In my case, Lee Child’s cover blurb is highly inaccurate. Assuming that he includes himself in the group he describes, I’d guess Lee Child hasn’t read many superhero stories; he certainly should be familiar with a number of the other elements involved in Sakey‘s Brilliance. The book is an excellent combination of superhero fiction, “spy” thriller, and semi-dystopian intrigue, and while I haven’t read many books that combine all of those elements at once, I’m certainly familiar with each of them individually. That familiarity leaves me well positioned to appreciate the skill with which Sakey unwinds his plot.
The story is set in a world in which some people (1% of the population, more or less) are extremely capable at pattern recognition, generally focusing on a specific subset of their environment. Our protagonist, for example, is able to read people’s immediate intent through their body language, making him fabulously good at telling where people are going to move within the next few seconds, and at telling whether or not someone believes what they are saying to be true. This basis for superpowers is simultaneously remarkably constrained and very wide-ranging. It doesn’t make people superhuman in immediately noticeable ways, and Sakey does an excellent job of keeping to his original concept without breaking the plausibility of the setting.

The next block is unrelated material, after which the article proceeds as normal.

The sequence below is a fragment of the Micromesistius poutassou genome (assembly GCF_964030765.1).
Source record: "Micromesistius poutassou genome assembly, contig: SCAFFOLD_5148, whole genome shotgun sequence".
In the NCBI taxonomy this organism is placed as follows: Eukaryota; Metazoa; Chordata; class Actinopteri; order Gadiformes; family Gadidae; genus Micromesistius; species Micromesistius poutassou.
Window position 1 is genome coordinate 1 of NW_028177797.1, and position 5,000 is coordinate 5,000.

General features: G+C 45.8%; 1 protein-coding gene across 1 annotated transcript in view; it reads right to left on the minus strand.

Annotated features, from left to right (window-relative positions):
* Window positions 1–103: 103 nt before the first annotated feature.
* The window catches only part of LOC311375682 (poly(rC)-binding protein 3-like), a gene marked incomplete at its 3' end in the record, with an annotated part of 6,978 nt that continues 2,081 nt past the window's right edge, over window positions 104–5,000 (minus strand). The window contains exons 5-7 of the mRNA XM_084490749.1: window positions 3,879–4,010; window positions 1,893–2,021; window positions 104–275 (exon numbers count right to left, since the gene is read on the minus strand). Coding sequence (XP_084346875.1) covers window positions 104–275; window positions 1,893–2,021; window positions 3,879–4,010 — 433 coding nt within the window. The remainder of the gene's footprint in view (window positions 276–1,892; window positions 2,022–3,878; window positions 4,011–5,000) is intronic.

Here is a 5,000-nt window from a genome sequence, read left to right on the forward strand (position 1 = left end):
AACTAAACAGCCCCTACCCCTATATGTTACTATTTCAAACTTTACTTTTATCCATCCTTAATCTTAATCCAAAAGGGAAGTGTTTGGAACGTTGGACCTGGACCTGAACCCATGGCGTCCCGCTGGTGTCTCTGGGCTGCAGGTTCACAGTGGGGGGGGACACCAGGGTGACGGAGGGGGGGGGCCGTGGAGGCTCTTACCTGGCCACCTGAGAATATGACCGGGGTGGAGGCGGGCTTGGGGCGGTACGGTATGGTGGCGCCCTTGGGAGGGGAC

This is a fast and fun book, and an easy read. The main character is a quintessential representation of The Man, and the story offers pulpy action goodness, with a thick helping of intrigue, implicit duplicity, and lies. If you enjoy quick reads that deal with a moderately dystopian alternate present filled with superhumans who are indistinguishable from the rest of us, and all the problems that entails, then I suggest you pick up this book. You may want to pick it up even if those keywords don’t set your Must Read alarms buzzing, but I’ll save any more description for after the break, where I keep all my spoilers.
Also, just to warn you, this book definitely deals with racism and the abuse of authority. I think it does it decently, you may think differently. I don’t think you’d mind it, Stephanie, but I also don’t know that you’d identify with the narrator at all.